J.C. Penney Stock: Value Trap or Value Play?

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J.C. Penney (NYSE: J.C.P) shares recently plunged to an all-time low after the department store chain slashed its third-quarter outlook ahead of its earnings report due on Nov. 10. The retailer now expects to report an adjusted loss of $0.40-$0.45 for the quarter, which compares poorly to its loss of $0.21 a year ago and the loss of $0.18 that analysts had expected.

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J.C. Penney attributed that big reduction to a decision to liquidate slower-moving inventory, especially in women's apparel. That desperate move could lift its comparable-store sales by 0.6%-0.8% for the quarter, which tops expectations for 0.4% comps growth, but comes at the huge cost of margin-crushing markdowns.

J.C. Penney also slashed its full-year earnings guidance to $0.02-$0.08 per share, compared to its prior forecast of $0.45-$0.65 and the consensus estimate of $0.43. It posted breakeven earnings in 2016. Looking ahead, J.C. Penney expects to post -1% to flat comps growth for the year compared to a prior forecast for 1% comps growth.

These grim numbers all indicate that J.C. Penney's turnaround has run out of steam, but value investors might think that the stock is now too cheap to ignore. Let's take a closer look at the bearish and bullish takes on J.C. Penney to see if it's a value trap or a value play.

The bear case against J.C. Penney

J.C. Penney is being rocked by the same headwinds that many other brick-and-mortar retailers face: aggressive e-tailers, sluggish mall traffic, fickle consumer tastes, and the rise of fast-fashion retailers like Inditex's Zara and H&M.

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Some high-end department stores like Nordstrom (NYSE: JWN) have weathered those headwinds by selling higher-margin luxury goods within smaller stores. But other mid-range players, like Macy's (NYSE: M), have struggled to move low-margin products in oversized stores.

That problem was magnified in the low-end market with J.C. Penney, which needed much stronger sales growth to balance out its even weaker margins. J.C. Penney's operating margin has improved over the past few years, but remains much lower than Nordstrom's and Macy's.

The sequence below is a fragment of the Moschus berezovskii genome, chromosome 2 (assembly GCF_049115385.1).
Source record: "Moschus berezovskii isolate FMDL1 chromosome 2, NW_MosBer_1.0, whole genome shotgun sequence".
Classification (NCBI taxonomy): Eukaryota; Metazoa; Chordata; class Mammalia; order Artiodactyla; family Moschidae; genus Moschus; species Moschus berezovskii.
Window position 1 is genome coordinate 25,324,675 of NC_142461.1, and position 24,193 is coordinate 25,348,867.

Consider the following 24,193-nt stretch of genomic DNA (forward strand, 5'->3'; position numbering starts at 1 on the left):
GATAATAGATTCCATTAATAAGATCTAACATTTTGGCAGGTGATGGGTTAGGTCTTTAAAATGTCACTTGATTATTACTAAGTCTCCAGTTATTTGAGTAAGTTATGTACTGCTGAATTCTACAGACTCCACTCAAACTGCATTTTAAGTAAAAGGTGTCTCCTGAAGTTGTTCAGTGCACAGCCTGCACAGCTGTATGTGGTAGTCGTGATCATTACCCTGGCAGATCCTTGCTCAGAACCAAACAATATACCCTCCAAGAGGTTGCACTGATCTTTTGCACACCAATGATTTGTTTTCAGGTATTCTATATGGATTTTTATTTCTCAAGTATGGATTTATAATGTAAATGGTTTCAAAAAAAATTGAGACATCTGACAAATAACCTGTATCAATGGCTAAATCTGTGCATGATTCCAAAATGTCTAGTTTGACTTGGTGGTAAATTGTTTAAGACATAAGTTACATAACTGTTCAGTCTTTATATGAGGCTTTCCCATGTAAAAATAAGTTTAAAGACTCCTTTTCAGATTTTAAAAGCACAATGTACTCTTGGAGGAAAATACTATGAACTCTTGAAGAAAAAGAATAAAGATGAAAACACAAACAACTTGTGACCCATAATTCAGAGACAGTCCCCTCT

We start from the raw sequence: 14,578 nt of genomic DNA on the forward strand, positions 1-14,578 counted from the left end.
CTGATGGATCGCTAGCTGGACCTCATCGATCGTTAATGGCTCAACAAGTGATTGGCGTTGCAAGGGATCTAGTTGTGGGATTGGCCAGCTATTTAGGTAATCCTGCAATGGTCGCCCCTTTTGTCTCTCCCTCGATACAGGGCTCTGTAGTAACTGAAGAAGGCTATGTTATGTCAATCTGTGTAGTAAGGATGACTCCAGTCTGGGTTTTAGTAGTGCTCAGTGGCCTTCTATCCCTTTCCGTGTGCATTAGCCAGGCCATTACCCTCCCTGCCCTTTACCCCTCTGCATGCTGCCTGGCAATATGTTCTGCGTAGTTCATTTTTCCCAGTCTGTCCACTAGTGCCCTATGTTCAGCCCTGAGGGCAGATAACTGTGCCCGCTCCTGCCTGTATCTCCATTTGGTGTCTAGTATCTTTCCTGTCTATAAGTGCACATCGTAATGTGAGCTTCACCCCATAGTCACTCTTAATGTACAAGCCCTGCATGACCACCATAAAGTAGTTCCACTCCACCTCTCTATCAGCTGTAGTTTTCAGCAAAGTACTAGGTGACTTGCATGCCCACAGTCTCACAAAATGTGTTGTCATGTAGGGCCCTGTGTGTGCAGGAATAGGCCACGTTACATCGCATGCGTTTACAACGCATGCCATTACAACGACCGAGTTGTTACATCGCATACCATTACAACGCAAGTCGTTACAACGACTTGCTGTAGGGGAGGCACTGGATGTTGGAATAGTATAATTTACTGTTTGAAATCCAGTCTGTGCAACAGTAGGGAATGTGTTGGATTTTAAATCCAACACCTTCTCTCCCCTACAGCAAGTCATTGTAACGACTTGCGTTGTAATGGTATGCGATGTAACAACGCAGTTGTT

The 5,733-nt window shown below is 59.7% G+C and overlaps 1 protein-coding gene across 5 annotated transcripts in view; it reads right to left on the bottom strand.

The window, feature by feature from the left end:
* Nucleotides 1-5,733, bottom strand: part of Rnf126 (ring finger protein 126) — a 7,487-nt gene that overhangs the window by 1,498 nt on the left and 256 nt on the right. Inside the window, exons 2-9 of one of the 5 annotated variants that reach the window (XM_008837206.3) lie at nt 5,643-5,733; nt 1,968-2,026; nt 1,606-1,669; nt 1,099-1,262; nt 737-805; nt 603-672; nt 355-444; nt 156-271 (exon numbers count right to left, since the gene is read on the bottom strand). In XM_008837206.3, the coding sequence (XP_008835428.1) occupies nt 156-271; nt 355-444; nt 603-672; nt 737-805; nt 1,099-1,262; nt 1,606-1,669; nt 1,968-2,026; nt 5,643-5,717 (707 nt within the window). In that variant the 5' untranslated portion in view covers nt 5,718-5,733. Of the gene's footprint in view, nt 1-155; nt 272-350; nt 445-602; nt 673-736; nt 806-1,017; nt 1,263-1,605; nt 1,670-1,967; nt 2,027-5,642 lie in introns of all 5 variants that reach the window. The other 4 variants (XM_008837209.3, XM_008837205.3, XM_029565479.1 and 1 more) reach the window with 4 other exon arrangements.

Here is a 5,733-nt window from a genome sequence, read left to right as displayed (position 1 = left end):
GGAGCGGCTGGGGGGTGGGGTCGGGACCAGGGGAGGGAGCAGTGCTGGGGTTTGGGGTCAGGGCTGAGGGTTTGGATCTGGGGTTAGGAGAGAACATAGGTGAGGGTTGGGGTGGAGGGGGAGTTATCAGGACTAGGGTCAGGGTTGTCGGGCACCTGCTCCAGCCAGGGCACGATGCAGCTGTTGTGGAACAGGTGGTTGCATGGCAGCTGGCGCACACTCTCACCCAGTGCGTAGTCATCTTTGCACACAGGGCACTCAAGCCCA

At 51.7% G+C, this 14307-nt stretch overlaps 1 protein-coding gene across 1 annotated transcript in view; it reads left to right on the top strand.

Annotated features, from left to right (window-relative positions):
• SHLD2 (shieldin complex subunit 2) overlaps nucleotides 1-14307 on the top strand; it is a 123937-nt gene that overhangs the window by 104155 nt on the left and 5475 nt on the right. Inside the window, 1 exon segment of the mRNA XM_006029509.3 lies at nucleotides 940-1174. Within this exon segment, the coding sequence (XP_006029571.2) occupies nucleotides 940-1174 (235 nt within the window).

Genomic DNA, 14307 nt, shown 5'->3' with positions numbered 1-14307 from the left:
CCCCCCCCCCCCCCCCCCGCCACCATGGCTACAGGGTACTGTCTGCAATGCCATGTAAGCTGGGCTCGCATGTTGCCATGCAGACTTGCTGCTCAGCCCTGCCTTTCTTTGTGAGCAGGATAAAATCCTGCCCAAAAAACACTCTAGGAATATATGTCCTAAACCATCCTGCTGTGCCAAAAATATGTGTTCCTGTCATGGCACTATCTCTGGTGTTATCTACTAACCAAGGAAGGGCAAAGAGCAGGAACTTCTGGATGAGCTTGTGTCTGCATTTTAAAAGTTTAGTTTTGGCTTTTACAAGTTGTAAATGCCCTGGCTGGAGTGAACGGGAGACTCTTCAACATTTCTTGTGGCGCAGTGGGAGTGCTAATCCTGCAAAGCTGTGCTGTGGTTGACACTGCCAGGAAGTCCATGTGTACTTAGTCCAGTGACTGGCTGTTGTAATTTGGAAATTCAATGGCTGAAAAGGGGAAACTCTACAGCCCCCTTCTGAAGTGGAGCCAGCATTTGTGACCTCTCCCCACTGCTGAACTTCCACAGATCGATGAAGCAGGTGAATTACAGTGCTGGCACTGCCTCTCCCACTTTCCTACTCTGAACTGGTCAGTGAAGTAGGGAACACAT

J.C. Penney generated average sales of only $105 per square foot over the past 12 months, compared to $369 at Nordstrom and $150 at Macy's. The average J.C. Penney store is also 18% bigger than the average Nordstrom, but 33% smaller than the average Macy's. Therefore, it looks like J.C. Penney needs to shrink its stores to boost its overall store productivity, but its average store size has remained roughly the same over the past five years.

The bears will also point out that a lot of J.C. Penney's newfound profitability in 2016 and (possibly) 2017 comes from non-recurring asset sales. If we exclude those sales, J.C. Penney's core business is still operating at a loss.

J.C. Penney expects to generate $200 million to $300 million in free cash flow (FCF) for the year, which would mark a big improvement from its FCF of $3 million at the end of 2016. But once again, much of that cash comes from asset sales and store closures instead of actual growth. Moreover, the company was still shouldering $3.8 billion in debt at the end of the second quarter -- $232 million of which matures within the year.

The bull case for J.C. Penney

The bulls will point out that J.C. Penney CEO Marvin Ellison is trying to turn things around with several big initiatives. The company is forging new partnerships with home improvement retailers like Ashley Furniture and Empire Today that have held up well against e-commerce challengers.

It signed a deal with Nike (NYSE: NKE) to add small outlets to hundreds of its locations to boost store traffic, and it's investing heavily in plus-size and athleisure apparel, both high-growth niche markets in the otherwise sluggish apparel market. It's also investing more heavily in its e-commerce ecosystem and using analytics to make pricing and promotional decisions.

But most importantly, J.C. Penney's stock looks dirt cheap, with a price-to-sales ratio of 0.1 and a price-to-book ratio of 0.8. That's much lower than the average P/S of 0.3 and P/B ratio of 2.3 for department store chains, and indicates that any good news could cause the stock to rebound. That rebound could be easily enhanced by a short-squeeze, in which those betting against the stock would try to sell and get out when the price starts to rise, since 53% of its shares were being shorted as of Oct. 24.

So is J.C. Penney a value trap or a value play?

J.C. Penney stock looks like it might bounce from its all-time lows, but I'm not convinced that rebound would lead to a sustainable rally. In the past, J.C. Penney's positive comps growth and improving profitability made it a potential long-term value play.

But J.C. Penney just told us that it can only post positive comps growth by abruptly liquidating its inventory -- which paints a very negative picture of its long-term prospects. Therefore, I think that J.C. Penney is a value trap at these levels, and could burn a lot of bottom-fishing bulls.

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Leo Sun has no position in any of the stocks mentioned. The Motley Fool owns shares of and recommends Nike. The Motley Fool recommends Nordstrom. The Motley Fool has a disclosure policy.